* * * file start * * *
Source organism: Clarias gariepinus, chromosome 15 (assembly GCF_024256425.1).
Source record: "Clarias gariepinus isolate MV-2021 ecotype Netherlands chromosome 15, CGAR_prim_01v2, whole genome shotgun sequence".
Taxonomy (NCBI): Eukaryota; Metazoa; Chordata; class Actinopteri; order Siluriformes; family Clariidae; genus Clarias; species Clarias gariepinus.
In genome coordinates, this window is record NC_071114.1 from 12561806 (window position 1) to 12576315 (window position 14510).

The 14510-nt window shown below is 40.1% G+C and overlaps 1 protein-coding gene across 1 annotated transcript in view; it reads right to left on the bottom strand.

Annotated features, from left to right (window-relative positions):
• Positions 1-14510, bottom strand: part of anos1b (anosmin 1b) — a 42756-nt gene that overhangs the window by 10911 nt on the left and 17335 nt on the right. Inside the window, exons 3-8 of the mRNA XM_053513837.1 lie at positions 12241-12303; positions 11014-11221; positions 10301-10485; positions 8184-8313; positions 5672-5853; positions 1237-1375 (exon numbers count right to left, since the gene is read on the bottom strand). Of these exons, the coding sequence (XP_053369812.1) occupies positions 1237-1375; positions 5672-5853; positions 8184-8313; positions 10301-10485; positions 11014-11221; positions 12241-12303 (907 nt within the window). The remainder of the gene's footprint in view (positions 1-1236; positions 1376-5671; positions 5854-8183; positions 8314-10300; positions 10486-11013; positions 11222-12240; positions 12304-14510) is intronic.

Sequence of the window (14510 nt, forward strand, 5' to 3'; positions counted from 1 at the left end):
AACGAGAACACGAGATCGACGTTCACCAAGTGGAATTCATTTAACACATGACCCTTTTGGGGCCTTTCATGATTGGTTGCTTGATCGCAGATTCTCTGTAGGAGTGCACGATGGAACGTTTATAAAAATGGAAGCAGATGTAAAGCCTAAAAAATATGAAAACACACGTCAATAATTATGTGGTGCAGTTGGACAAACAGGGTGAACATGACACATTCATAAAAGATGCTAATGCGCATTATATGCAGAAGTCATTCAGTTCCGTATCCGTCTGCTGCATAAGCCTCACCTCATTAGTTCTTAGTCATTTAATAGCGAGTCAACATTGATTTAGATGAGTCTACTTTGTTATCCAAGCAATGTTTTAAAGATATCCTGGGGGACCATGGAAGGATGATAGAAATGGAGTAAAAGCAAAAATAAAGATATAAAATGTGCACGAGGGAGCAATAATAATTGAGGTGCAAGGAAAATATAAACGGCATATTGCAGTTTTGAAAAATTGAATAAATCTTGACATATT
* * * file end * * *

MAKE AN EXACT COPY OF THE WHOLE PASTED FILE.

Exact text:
Source organism: Clarias gariepinus, chromosome 15 (assembly GCF_024256425.1).
Source record: "Clarias gariepinus isolate MV-2021 ecotype Netherlands chromosome 15, CGAR_prim_01v2, whole genome shotgun sequence".
Taxonomy (NCBI): Eukaryota; Metazoa; Chordata; class Actinopteri; order Siluriformes; family Clariidae; genus Clarias; species Clarias gariepinus.
In genome coordinates, this window is record NC_071114.1 from 12561806 (window position 1) to 12576315 (window position 14510).

The 14510-nt window shown below is 40.1% G+C and overlaps 1 protein-coding gene across 1 annotated transcript in view; it reads right to left on the bottom strand.

Annotated features, from left to right (window-relative positions):
• Positions 1-14510, bottom strand: part of anos1b (anosmin 1b) — a 42756-nt gene that overhangs the window by 10911 nt on the left and 17335 nt on the right. Inside the window, exons 3-8 of the mRNA XM_053513837.1 lie at positions 12241-12303; positions 11014-11221; positions 10301-10485; positions 8184-8313; positions 5672-5853; positions 1237-1375 (exon numbers count right to left, since the gene is read on the bottom strand). Of these exons, the coding sequence (XP_053369812.1) occupies positions 1237-1375; positions 5672-5853; positions 8184-8313; positions 10301-10485; positions 11014-11221; positions 12241-12303 (907 nt within the window). The remainder of the gene's footprint in view (positions 1-1236; positions 1376-5671; positions 5854-8183; positions 8314-10300; positions 10486-11013; positions 11222-12240; positions 12304-14510) is intronic.

Sequence of the window (14510 nt, forward strand, 5' to 3'; positions counted from 1 at the left end):
AACGAGAACACGAGATCGACGTTCACCAAGTGGAATTCATTTAACACATGACCCTTTTGGGGCCTTTCATGATTGGTTGCTTGATCGCAGATTCTCTGTAGGAGTGCACGATGGAACGTTTATAAAAATGGAAGCAGATGTAAAGCCTAAAAAATATGAAAACACACGTCAATAATTATGTGGTGCAGTTGGACAAACAGGGTGAACATGACACATTCATAAAAGATGCTAATGCGCATTATATGCAGAAGTCATTCAGTTCCGTATCCGTCTGCTGCATAAGCCTCACCTCATTAGTTCTTAGTCATTTAATAGCGAGTCAACATTGATTTAGATGAGTCTACTTTGTTATCCAAGCAATGTTTTAAAGATATCCTGGGGGACCATGGAAGGATGATAGAAATGGAGTAAAAGCAAAAATAAAGATATAAAATGTGCACGAGGGAGCAATAATAATTGAGGTGCAAGGAAAATATAAACGGCATATTGCAGTTTTGAAAAATTGAATAAATCTTGACATATT